Top cop says special unit, outreach can cut thefts

Inspector Elisa Cokkinos has commanded the Sixth Precinct since May, when she was promoted from deputy inspector to inspector.   Photo by SAM SPOKONY

Inspector Elisa Cokkinos has commanded the Sixth Precinct since May, when she was promoted from deputy inspector to inspector. Photo by SAM SPOKONY

BY SAM SPOKONY  |  The commanding officer of the Police Department’s Sixth Precinct said last week that she believes the Village could see a decrease in thefts this year, even after they rose by more than 10 percent in 2013.

In a Jan. 3 interview, Inspector Elisa Cokkinos explained that efforts to work more closely with bar and nightclub owners, especially in the Meatpacking District, could bring those numbers down.

“If everybody is accountable for their small piece when it comes to crime prevention, I think we’ll see decreases,” she said.

Both grand and petty larceny — thefts of property totalling more and less than $1,000, respectively — surged in 2013. Grand larceny increased by around 12 percent and petty larceny by 8 percent compared to the previous year, according to police statistics.

Trendy Meatpacking clubs were hot spots for both thefts and assaults throughout 2013, though those crimes also rose in bars along Christopher St. and around New York University’s South Village campus.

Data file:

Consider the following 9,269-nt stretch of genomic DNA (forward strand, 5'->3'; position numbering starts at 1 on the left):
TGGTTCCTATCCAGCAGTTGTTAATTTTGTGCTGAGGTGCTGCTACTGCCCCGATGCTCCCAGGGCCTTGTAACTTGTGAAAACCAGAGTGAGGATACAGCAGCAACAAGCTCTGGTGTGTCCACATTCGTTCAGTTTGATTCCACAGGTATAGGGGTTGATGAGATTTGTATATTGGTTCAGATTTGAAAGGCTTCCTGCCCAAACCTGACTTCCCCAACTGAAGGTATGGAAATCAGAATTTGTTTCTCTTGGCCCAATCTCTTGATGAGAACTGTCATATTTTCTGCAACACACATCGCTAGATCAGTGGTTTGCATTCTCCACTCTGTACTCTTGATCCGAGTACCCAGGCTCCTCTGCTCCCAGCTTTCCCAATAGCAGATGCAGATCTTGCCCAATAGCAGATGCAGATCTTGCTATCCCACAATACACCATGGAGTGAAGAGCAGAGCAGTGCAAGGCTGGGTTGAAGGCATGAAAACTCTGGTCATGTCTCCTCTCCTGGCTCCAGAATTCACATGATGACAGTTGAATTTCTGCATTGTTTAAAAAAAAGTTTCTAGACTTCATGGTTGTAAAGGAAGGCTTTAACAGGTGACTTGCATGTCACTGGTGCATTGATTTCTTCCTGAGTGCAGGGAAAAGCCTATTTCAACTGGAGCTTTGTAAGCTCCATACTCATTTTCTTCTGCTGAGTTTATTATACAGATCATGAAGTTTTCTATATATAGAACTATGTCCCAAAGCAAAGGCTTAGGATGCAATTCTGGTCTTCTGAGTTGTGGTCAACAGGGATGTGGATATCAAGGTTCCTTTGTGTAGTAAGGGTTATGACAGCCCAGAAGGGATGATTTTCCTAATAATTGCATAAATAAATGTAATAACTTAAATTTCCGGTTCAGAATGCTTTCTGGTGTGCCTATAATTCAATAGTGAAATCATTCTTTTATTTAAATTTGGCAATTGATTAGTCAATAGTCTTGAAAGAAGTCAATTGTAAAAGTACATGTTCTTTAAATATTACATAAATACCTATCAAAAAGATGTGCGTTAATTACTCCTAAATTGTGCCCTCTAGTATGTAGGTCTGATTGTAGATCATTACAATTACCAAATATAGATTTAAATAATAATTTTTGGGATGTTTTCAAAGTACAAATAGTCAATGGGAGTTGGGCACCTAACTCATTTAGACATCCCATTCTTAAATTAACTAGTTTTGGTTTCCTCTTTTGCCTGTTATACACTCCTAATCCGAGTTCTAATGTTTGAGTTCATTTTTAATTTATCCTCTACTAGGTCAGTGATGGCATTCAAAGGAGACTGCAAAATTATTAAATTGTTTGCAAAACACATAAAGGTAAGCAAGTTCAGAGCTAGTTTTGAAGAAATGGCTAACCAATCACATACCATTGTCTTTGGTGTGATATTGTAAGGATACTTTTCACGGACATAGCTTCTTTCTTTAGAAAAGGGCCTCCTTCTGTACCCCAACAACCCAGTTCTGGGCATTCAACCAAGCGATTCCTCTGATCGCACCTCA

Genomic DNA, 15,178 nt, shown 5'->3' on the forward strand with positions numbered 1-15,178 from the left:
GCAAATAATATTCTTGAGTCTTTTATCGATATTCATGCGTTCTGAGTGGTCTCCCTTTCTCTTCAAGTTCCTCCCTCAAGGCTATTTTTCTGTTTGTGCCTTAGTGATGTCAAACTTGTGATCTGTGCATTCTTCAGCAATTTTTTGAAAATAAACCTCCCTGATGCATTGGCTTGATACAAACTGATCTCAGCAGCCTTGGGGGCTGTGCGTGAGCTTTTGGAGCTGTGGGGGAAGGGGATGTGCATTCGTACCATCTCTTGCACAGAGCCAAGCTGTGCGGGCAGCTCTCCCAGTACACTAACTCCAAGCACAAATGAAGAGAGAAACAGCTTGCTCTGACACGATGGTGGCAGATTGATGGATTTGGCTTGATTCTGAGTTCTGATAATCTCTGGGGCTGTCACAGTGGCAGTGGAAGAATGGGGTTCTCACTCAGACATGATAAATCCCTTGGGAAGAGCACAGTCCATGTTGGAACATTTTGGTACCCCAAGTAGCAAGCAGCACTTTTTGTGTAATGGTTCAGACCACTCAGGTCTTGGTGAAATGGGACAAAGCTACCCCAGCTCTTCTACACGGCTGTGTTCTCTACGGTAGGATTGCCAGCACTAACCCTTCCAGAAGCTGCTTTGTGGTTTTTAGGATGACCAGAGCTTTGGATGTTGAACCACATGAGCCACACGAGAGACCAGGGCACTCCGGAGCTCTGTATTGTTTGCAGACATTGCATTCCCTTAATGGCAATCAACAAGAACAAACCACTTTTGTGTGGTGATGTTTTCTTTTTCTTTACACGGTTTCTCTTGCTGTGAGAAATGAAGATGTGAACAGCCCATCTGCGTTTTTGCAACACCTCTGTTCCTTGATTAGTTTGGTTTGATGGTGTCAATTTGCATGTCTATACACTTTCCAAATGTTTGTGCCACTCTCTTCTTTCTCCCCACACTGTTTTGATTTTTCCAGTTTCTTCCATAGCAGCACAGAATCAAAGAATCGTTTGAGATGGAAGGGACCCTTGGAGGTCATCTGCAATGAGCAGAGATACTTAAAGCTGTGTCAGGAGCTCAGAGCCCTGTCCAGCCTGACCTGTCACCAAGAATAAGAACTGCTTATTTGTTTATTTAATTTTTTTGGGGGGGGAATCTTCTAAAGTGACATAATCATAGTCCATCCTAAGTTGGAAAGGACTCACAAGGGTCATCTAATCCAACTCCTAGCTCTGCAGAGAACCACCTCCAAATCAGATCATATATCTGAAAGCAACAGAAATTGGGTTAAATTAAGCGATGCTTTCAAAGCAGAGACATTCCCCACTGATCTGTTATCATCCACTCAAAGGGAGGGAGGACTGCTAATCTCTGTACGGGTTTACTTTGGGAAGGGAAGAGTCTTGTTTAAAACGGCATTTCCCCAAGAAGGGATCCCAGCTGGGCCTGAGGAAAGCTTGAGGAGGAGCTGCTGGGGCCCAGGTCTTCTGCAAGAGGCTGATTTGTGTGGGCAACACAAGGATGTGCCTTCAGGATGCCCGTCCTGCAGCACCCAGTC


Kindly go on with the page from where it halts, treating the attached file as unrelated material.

Cokkinos took over at the Sixth Precinct this past May after being transferred from Chelsea’s 10th Precinct, which she had commanded since 2010.

At that point in the year, it was already clear that grand larceny was a growing problem in bars and clubs. Cokkinos responded in June by putting together a new team to deal specifically with nightlife establishments. That unit, including a sergeant and six police officers, communicates directly with the clubs regarding inspections and crime prevention. The special unit also supplements the general work of officers already assigned to the midnight shift.

Sixth Precinct Community Affairs officers also held sessions with bar and club staff members last year, instructing them on ways to cut down on crime inside the venues.

“We went over some key issues with them in terms of what to look out for, and how to make their interactions better, and I think it was very successful,” said Cokkinos.

But while the commanding officer asserted that a decrease in thefts is a realistic possibility for 2014, the fact remains that this past year’s efforts did not quell the overall rise. Yet, other felonies, like robbery and burglary, dropped in the precinct in 2013, and overall arrests in the Sixth rose by 11.5 percent compared to 2012.

Cokkinos stressed that, aside from keeping her new nightlife unit in place for the coming year and continuing to do community outreach, there would be no strategy changes in terms of dealing with thefts in the area.

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